Tenth of December, by George Saunders, seemed like an experiment to determine how many different reasons I could end a story shaking.
It turns out there are at least ten.
The inner dialogue of characters often matches what I tell myself during low times, or nervous times, or when the future seems deep and scary and unapproachable. It was unsettling to hear my own berating thoughts echo back to me from the voice of a fictional character, but what worse was hearing the same pep talks I tell myself repeated in these crumbling folks.
From the comfort of my couch or an empty coffee shop, I was horribly exposed. Al Roosten was the part of me still stuck in middle school (four states and 21 years ago). My Chivalric Fiasco is anytime I’ve been drunk in public. And Escape from Spiderhead left me debating how do I return to my job tomorrow, when I’ve been called out on my hypocrisy so completely, by a stranger in Syracuse?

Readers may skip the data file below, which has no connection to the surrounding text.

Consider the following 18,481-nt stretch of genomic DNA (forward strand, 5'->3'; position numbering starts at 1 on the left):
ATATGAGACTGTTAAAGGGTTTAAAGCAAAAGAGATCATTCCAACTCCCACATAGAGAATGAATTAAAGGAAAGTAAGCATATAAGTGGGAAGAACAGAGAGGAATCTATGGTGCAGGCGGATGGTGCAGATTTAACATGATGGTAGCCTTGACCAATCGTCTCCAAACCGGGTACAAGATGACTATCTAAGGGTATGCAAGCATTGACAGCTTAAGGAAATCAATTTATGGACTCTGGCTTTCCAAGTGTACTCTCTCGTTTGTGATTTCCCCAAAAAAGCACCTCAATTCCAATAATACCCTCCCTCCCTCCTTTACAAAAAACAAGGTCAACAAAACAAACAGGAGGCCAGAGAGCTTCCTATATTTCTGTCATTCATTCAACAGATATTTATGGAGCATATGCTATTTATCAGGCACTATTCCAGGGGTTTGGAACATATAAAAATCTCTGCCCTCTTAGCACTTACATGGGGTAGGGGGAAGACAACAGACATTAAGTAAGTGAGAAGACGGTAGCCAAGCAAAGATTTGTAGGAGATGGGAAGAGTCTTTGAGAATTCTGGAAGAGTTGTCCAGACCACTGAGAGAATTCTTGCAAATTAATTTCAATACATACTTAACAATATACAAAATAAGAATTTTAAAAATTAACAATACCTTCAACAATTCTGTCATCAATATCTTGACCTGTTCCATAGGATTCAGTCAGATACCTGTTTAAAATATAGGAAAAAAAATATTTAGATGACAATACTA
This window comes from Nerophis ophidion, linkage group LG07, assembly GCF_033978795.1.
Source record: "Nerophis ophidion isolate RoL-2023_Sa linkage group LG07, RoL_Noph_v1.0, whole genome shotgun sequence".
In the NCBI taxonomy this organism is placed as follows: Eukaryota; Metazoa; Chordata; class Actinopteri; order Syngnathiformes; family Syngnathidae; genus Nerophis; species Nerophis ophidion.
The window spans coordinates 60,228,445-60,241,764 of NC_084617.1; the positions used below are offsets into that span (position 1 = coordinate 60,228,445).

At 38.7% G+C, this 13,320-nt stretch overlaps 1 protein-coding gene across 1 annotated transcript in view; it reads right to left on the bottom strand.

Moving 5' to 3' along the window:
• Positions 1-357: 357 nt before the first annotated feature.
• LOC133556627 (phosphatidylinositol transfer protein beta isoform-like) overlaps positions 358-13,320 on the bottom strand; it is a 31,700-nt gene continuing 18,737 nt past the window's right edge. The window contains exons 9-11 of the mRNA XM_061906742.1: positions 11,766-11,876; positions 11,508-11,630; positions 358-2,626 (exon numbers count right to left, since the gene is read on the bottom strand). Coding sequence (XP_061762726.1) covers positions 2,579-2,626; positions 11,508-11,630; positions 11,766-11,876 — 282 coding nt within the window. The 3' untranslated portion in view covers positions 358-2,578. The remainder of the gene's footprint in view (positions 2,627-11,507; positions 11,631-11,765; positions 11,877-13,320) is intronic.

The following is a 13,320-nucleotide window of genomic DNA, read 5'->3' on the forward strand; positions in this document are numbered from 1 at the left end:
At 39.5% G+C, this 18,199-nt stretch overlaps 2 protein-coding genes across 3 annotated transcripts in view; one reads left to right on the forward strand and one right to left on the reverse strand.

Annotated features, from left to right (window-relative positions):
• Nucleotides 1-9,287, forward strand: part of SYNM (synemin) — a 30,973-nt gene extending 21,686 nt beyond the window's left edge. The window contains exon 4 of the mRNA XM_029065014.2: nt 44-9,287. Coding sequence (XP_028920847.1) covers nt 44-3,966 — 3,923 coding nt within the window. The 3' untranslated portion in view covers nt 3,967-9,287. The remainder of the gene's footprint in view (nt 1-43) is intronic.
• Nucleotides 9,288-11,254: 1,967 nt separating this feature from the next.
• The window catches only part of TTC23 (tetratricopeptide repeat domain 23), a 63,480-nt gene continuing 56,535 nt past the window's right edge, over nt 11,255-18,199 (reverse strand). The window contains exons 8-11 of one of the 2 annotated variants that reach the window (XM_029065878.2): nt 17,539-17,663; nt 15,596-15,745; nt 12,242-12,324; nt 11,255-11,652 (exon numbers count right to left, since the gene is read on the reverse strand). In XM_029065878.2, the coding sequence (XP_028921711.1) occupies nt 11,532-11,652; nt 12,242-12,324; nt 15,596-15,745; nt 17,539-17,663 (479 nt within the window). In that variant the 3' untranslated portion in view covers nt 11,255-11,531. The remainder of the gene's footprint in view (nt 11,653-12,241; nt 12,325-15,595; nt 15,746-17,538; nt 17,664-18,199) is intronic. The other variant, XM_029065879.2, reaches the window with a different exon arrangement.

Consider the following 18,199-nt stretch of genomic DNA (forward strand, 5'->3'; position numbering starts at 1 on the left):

Each of the ten short stories, even the slightly sci-fi futuristic ones, is cruel in its brutal truth. The stories display what fragile minds tell themselves so we can do mundane things, such as smile at children or speak to strangers. The minute fantasies we tell to escape from the unbearably mundane. Saunders curled inside my head and proved that true horror is how we push against the truth.